Last night, I thought I was finished with Mr. Robert/Robby George and his fans.
I was going through my mail. So I open the envelope from Campaign Life Coalition.
Guess whose name I see again?
At the top of their newsletter, there’s a quotation.
It says, “Let us do nothing today to impede the work of the Holy Spirit”
That sounds fine.
Guess who said it?
This is what it says, underneath the quotation:
“(words of St. John Paul II as related by Prof. Robert George)”
That Robert-Robby guy?
Aaagh! Where do I have to go to get away from him!?
How many are there of him? Two (a Robert and a Robby)?
So nowadays we can’t receive quotations from Pope John Paul II directly from Pope John Paul II? His words have to come to me through Prof Robert/Robby George?
It doesn’t even say when or where St. Pope John Paul II said this. All I know is that Professor Robert/Robby George repeated these words. He gave his ‘seal of approval,’ if you will. Is that seriously the best that Campaign Life Coalition can do? Why does Campaign Life Coalition think that it’s important for me to know that not only were such words spoken by his Holiness, but, as a matter of fact, Professor Robert/Robby George has used them too?
What kind of weirdness is this?
Is anybody listening? Since when do Pope John Paul II’s words need to come through anybody else? He needs to be translated from English into English?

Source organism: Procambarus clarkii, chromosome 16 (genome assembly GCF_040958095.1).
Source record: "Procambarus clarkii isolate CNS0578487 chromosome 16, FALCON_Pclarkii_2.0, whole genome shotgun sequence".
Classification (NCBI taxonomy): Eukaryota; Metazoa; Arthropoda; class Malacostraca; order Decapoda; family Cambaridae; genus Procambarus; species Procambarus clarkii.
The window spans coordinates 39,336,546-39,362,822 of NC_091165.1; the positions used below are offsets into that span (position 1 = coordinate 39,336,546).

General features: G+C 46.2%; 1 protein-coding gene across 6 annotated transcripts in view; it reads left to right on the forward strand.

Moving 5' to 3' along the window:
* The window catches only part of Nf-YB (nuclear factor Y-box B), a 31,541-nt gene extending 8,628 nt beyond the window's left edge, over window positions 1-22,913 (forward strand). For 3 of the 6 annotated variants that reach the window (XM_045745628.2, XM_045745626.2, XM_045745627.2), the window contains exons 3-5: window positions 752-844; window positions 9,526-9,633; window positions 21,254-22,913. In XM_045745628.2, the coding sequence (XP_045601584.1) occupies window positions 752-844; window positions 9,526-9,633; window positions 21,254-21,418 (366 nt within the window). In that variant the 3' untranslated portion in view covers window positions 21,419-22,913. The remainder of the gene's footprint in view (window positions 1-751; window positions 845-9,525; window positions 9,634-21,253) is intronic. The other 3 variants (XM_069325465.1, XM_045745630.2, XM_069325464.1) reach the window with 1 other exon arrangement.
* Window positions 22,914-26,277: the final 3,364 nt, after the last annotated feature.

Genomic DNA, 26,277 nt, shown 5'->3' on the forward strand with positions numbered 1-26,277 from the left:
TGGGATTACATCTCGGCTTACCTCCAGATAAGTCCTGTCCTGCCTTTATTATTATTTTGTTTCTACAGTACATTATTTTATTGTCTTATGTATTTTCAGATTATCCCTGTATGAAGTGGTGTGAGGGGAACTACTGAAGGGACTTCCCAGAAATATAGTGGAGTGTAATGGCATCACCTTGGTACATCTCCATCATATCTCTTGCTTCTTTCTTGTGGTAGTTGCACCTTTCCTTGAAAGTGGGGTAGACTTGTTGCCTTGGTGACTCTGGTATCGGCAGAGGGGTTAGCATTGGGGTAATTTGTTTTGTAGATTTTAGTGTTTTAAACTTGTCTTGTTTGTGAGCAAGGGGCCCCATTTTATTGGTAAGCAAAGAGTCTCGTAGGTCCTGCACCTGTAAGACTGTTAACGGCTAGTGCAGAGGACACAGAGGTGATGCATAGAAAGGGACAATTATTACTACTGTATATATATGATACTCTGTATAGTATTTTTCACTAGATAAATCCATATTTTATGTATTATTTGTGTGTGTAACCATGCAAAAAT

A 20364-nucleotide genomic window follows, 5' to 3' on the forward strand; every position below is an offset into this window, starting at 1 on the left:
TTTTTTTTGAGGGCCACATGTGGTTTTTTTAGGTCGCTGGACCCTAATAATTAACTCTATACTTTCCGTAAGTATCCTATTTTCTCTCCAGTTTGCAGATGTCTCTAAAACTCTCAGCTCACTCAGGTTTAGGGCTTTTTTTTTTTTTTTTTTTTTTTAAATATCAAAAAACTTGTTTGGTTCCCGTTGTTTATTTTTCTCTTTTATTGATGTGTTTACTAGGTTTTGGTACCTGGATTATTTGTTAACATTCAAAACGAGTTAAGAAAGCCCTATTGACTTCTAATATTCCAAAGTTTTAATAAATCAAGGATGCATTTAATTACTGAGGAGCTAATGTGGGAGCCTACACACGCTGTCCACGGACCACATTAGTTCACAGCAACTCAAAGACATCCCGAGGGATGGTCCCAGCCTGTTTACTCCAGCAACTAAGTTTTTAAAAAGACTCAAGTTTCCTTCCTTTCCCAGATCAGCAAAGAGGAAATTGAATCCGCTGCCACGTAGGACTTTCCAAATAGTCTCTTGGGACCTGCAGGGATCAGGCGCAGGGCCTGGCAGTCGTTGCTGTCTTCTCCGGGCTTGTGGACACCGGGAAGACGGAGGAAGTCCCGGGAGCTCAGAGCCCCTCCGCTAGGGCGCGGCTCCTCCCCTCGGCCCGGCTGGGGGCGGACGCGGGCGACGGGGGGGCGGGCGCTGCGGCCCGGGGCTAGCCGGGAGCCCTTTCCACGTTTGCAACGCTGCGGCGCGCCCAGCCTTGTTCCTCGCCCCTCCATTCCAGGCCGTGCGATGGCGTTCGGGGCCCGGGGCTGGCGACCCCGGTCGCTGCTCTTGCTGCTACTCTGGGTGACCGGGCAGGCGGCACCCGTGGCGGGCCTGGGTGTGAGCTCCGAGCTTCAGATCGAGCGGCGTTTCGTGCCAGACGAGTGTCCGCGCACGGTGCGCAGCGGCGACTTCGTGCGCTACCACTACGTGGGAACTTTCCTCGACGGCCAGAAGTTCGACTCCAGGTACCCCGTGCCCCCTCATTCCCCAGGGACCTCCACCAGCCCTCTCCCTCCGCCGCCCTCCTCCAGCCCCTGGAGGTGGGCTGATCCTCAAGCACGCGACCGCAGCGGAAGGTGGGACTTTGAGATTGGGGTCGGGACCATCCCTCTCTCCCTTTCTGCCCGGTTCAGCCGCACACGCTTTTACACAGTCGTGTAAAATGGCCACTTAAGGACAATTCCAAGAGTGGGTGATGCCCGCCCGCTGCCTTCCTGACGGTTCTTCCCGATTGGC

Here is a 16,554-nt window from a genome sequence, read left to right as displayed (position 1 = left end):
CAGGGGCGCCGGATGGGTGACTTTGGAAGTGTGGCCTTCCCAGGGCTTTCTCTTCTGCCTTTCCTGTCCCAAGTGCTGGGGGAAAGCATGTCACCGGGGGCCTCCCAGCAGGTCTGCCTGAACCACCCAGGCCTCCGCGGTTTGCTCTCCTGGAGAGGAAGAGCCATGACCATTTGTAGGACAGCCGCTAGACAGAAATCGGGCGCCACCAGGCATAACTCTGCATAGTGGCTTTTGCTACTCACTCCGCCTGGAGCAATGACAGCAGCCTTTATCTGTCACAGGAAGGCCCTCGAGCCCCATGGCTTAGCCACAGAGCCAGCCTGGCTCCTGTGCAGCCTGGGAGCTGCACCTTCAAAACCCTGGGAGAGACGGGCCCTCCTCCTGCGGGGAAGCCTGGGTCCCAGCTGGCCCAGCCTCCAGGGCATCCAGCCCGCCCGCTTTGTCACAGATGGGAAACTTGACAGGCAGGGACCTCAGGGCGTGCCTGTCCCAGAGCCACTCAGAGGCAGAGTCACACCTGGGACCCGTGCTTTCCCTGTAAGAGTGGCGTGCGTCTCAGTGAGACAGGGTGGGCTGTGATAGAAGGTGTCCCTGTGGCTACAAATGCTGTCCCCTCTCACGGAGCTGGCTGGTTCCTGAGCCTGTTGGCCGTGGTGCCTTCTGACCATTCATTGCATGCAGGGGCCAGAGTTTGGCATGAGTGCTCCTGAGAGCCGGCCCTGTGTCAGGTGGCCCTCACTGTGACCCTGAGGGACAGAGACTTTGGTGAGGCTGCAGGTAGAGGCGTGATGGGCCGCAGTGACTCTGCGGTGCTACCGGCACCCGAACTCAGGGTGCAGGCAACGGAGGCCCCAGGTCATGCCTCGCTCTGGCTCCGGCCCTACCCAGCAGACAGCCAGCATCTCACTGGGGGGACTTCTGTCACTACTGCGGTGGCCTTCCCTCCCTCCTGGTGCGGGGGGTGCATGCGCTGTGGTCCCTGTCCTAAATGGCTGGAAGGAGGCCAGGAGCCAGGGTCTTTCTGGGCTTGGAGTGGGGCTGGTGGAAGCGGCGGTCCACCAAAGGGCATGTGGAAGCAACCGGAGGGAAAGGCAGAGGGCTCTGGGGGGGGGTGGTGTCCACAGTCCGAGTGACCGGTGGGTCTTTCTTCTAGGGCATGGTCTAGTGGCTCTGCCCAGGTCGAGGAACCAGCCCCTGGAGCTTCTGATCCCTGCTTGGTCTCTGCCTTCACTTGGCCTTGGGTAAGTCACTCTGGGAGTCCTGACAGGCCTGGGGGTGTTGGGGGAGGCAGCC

Am I the only one who is weirded out?
This is a disgrace.
But here I want to tell you something quite amusing. The Professor Robert George article written in LifeSiteNews’ magazine, Faithful Insight (which was actually written by John-Henry Westen) is called, “It’s Good Friday in the Church” and that of course is wrong, because this year Good Friday falls, last I checked, on March 25th, which hasn’t happened yet, and most certainly hadn’t happened on January 28th, the day he made his speech at the “Legatus Summit,” whatever that is (“Summit” — ha ha ha, a ‘Summit’ – they wish! – those Legatus people sure seem delusional about their importance) but the amusing thing is that the Campaign Life Coalition newsletter, under the quotation from – um, here I hesitate – from Professor Robert George quoting from Pope John Paul II – proclaims “Happy Easter.”
It’s funny because it’s not Easter yet either, but it’s the same fellow who is promoting, and now being used to promote, whatever liturgical event that is not happening.